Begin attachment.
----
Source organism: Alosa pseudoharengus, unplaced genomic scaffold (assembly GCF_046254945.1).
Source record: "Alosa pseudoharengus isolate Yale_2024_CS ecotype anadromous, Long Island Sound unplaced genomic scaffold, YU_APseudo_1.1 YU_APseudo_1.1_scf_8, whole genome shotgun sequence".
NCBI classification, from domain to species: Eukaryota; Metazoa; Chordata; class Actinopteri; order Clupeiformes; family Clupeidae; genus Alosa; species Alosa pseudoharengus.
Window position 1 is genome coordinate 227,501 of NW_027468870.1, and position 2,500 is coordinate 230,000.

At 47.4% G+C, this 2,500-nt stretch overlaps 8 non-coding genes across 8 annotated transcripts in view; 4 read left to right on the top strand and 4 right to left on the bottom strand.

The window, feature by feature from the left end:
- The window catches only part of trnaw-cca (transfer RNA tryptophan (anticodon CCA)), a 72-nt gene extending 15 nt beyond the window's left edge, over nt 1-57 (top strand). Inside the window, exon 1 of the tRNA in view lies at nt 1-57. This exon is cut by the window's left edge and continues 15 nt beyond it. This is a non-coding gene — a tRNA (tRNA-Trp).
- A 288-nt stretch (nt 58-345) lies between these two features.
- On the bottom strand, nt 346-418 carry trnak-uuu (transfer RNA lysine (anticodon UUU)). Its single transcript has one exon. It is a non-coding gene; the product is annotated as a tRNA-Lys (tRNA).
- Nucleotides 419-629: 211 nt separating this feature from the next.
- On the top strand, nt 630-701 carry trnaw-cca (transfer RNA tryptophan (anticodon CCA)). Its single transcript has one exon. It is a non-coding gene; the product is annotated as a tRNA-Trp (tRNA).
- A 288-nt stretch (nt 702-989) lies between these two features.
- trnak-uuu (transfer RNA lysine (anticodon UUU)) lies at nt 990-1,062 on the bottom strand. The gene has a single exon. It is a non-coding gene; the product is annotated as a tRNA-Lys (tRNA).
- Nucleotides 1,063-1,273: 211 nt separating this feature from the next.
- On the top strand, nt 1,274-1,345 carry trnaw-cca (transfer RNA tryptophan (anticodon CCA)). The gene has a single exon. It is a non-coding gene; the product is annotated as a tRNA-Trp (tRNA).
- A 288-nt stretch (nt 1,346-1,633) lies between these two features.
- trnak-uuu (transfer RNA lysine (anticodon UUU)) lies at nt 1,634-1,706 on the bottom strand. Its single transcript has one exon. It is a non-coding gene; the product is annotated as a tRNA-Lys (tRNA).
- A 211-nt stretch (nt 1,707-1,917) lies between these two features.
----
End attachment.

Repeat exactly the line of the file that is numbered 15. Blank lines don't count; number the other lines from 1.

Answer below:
- On the top strand, nt 1,274-1,345 carry trnaw-cca (transfer RNA tryptophan (anticodon CCA)). The gene has a single exon. It is a non-coding gene; the product is annotated as a tRNA-Trp (tRNA).